How do I choose a saltwater fishing lure?
It's natural to wonder, "How do I decide on a saltwater fishing lure?" when faced with so many alternatives. The first mystery to be solved is, "Where are the fish feeding?" A spoon or jig may be more effective if the fish are concentrated near the bottom. A hard plastic or topwater lure won't sink as quickly as a jig or spoon if the fish are holding near the surface. Look at the bait the fish are taking. Do you have a fish finder and are you marking anchovies? Do mullet swim uncomfortably just below the water's surface? Find out what kind of fish are in the area and make lures that mimic their size and shape. Whereas a long silver spoon mimics the slim profile of a baitfish like a menhaden, shad, or squid, a bushy bucktail has the wider profile of a larger baitfish like a sardine. Fishing lures made from hard plastic are cast to replicate the same size, shape, coloration, and patterning of a natural catch. The final stage consists of learning via practice and error. The easiest way to see if the lure works is to cast it out, attach the bait, and watch what the fish think.
What color lures are most effective in saltwater?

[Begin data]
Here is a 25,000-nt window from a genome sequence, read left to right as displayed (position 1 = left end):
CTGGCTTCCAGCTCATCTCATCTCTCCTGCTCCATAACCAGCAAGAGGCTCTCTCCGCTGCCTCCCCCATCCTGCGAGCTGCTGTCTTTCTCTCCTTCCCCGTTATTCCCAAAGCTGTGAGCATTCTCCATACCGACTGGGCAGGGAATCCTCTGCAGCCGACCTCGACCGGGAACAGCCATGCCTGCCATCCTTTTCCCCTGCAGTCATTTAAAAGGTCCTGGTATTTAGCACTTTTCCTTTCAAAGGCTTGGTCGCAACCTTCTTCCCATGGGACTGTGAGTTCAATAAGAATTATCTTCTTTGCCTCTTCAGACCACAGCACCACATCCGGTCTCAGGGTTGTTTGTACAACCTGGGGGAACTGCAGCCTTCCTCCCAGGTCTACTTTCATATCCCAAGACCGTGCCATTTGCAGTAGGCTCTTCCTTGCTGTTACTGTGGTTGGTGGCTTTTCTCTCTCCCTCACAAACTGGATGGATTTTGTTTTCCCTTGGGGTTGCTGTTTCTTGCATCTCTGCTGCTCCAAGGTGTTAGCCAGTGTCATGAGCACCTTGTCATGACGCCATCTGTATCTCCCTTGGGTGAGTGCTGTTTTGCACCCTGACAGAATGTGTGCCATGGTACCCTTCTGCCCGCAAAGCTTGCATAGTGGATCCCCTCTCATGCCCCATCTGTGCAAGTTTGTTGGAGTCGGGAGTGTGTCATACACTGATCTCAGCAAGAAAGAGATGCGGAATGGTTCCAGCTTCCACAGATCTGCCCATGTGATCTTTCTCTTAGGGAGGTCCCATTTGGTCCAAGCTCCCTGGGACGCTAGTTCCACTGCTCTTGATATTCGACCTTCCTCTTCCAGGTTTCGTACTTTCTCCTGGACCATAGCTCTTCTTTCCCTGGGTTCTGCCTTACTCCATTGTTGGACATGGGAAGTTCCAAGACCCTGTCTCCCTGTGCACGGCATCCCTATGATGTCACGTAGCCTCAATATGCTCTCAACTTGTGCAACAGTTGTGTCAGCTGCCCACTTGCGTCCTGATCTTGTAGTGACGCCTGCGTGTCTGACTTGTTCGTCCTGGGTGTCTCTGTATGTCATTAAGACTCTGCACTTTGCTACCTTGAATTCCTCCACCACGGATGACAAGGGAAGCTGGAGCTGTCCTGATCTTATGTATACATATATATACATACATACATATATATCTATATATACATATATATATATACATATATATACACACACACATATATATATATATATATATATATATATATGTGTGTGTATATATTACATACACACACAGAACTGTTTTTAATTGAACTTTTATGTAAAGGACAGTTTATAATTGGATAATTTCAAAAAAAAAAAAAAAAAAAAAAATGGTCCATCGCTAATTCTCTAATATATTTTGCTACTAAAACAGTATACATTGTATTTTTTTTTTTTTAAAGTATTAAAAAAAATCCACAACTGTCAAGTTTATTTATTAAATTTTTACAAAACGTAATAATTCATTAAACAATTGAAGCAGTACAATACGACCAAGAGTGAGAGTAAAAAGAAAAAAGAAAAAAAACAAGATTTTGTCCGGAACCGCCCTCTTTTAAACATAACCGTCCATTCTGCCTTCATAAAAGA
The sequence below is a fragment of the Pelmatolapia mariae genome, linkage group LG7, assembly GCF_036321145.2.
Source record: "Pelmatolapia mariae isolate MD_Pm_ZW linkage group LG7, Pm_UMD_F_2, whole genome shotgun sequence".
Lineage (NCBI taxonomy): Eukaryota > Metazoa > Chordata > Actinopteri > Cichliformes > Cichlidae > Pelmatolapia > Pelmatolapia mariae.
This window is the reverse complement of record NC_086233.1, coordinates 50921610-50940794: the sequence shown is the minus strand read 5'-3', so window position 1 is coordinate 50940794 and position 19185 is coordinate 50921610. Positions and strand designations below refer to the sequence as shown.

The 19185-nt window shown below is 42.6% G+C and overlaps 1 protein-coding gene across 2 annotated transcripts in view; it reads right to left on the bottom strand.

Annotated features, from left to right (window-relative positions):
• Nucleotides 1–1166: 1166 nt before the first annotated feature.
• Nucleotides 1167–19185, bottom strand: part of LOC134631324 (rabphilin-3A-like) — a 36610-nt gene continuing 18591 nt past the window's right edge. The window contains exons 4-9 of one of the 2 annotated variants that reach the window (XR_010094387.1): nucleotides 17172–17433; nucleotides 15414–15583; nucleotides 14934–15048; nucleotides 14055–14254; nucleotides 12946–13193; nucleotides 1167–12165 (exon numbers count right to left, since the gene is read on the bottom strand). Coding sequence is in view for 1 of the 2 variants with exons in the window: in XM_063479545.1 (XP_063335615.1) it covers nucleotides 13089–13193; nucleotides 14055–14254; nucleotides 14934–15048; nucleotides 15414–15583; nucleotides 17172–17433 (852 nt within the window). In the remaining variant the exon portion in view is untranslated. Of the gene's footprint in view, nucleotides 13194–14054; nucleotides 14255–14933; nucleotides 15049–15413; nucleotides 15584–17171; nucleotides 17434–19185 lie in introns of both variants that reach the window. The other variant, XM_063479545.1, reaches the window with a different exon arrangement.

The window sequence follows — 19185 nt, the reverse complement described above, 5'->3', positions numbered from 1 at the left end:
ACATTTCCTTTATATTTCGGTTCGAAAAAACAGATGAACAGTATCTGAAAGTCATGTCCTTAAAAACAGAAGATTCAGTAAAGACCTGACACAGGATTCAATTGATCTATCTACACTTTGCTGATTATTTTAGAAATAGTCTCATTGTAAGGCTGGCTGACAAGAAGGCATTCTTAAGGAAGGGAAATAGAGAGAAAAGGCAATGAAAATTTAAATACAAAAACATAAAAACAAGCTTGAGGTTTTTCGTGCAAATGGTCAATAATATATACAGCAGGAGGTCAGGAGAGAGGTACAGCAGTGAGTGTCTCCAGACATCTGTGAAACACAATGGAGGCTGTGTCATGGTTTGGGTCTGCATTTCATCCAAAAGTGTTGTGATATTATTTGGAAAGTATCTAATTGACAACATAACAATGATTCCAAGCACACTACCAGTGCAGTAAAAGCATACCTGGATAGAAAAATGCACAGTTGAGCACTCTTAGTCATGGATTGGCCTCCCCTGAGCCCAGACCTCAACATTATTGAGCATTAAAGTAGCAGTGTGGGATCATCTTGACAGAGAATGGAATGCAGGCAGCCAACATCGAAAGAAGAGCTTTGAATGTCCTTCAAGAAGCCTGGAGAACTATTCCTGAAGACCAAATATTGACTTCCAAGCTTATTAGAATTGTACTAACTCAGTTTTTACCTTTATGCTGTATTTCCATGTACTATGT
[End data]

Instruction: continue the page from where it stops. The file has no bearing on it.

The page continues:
The next step after deciding on a lure is to learn which colors work best in saltwater. The obvious solution is to use bait that is the same color. For shrimp, use a pink lure, for mullet, black with a silver belly, and for anchovies/menhaden, blue over silver. Some of the most common lure colors, such pink and green, redhead with a white body, or chartreuse, aren't explained by this. A bright lure is more noticeable even in murky water and bright sunlight. Use a dark lure when fishing in dim light. Even in crystal clear water, even the most perceptive fish can be fooled by a natural lure.
When Should You Use Saltwater Lures?
It goes without saying that you need high-quality, durable gear for fishing in salt water. When fishing in saltwater, you need equipment that can withstand the harshest environments and sharpest hooks.
This is especially true for lures used in seawater. These lures must withstand powerful impacts and the corrosive effects of saltwater.
When fishing for large species in the ocean or around coastal areas, you should utilize the best saltwater lures you can find. Designed to withstand the harsh conditions of saltwater and huge fish, saltwater lures are extremely versatile.
How Are Saltwater Lures Made?
Lightweight materials like wood, foam, and thin metal are used in the production of lures. Putting plastic on the front of a lure causes it to sink below the water's surface and swim with a "wobbling" motion when it is retrieved.
Production runs of a certain size typically employ machines, while some are still handmade. It's common knowledge that handmade surf fishing lures and topwater poppers are among the best of their kind.
The above lures will increase your chances of catching fish while saltwater fishing anywhere in the world.
The truth is that if you want to catch saltwater fish, you don't need a ton of lures in your tackle box. Using these methods, your time on the water will be more productive. There's no guarantee that they'll always be successful, but you can rest assured that you'll receive a lot of strikes while using them